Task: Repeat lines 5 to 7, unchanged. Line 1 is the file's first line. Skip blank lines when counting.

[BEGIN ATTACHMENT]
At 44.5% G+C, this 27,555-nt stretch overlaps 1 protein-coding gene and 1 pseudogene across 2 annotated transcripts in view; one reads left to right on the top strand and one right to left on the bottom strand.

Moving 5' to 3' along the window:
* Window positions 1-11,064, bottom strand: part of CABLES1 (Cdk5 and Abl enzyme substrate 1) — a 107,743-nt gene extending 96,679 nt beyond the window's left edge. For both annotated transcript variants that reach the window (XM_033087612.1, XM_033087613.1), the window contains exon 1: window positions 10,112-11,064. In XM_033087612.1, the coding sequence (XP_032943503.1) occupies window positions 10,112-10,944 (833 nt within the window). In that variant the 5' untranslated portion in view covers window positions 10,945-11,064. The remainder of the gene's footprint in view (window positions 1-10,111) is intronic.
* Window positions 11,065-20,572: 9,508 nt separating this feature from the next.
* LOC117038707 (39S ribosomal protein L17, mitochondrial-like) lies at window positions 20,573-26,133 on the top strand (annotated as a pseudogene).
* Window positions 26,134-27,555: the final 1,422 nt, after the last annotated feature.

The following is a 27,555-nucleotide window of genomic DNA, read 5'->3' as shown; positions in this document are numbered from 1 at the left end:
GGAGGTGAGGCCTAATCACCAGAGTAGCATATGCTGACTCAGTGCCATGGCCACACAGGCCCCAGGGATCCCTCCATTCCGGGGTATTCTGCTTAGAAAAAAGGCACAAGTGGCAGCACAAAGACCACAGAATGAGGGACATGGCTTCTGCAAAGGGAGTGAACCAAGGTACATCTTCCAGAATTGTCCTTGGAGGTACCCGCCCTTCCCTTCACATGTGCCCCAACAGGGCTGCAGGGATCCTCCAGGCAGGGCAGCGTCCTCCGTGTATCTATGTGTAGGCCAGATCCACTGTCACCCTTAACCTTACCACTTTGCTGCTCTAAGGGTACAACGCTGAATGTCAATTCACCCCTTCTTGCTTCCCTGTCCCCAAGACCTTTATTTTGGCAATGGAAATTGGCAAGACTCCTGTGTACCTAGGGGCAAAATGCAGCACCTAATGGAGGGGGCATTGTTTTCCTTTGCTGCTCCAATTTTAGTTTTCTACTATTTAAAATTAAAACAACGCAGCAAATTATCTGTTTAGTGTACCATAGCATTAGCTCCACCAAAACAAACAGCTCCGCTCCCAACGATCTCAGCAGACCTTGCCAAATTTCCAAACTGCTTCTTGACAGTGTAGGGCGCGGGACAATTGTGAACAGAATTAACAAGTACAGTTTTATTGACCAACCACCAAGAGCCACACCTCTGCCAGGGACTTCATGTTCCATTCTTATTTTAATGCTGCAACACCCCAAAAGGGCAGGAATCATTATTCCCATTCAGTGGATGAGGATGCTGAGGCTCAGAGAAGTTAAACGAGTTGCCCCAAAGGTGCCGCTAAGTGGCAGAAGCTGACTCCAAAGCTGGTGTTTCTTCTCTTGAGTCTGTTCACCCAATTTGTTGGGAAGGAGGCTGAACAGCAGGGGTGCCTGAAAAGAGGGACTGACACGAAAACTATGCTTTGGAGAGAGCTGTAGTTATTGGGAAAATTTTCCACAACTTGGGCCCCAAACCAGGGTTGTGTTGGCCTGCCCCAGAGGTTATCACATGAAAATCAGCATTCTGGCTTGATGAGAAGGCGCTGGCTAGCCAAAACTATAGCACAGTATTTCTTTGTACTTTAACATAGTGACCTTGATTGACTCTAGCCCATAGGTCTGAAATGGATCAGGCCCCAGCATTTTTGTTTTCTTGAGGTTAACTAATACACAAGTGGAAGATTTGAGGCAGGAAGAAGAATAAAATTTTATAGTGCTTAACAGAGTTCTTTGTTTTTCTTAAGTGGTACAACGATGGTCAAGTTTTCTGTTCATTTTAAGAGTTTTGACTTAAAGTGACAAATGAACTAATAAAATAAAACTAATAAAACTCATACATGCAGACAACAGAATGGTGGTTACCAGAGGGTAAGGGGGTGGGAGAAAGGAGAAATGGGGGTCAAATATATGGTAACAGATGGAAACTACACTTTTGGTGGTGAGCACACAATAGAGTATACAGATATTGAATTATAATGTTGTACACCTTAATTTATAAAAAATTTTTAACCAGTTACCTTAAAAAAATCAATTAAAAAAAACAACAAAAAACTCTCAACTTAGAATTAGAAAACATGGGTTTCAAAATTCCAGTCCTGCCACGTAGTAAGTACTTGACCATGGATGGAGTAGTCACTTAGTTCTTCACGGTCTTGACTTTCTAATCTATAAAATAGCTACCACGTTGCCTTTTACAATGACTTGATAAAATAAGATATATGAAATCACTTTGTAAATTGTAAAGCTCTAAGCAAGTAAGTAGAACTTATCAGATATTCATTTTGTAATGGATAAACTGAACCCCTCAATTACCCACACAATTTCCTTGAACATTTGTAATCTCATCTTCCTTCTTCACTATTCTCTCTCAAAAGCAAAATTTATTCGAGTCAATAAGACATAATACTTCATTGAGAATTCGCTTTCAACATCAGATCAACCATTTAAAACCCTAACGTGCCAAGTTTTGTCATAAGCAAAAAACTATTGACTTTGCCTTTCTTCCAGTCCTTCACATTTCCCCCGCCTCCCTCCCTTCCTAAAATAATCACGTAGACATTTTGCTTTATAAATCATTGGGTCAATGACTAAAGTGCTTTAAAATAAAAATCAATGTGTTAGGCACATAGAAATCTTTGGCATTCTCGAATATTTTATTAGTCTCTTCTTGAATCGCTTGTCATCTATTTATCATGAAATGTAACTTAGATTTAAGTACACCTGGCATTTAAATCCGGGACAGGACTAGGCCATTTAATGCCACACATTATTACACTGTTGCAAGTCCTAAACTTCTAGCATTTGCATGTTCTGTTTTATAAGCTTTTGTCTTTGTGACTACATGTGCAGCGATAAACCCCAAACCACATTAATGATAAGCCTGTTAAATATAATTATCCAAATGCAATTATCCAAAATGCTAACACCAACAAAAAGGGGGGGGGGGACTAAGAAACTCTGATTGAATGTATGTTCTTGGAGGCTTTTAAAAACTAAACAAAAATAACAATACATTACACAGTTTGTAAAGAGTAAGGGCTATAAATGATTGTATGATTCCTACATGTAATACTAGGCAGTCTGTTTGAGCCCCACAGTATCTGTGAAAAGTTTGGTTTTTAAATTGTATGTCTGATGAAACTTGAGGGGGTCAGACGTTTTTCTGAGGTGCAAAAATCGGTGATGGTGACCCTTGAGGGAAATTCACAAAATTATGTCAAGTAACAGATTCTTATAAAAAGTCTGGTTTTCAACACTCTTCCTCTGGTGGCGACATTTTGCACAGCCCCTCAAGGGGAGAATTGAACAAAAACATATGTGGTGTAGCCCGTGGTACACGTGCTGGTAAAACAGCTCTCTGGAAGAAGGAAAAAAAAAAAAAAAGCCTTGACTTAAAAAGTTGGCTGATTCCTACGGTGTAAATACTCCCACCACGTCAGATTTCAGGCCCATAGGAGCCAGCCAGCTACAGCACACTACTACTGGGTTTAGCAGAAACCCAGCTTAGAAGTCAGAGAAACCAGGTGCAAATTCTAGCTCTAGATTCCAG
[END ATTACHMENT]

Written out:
* LOC117038707 (39S ribosomal protein L17, mitochondrial-like) lies at window positions 20,573-26,133 on the top strand (annotated as a pseudogene).
* Window positions 26,134-27,555: the final 1,422 nt, after the last annotated feature.

The following is a 27,555-nucleotide window of genomic DNA, read 5'->3' as shown; positions in this document are numbered from 1 at the left end: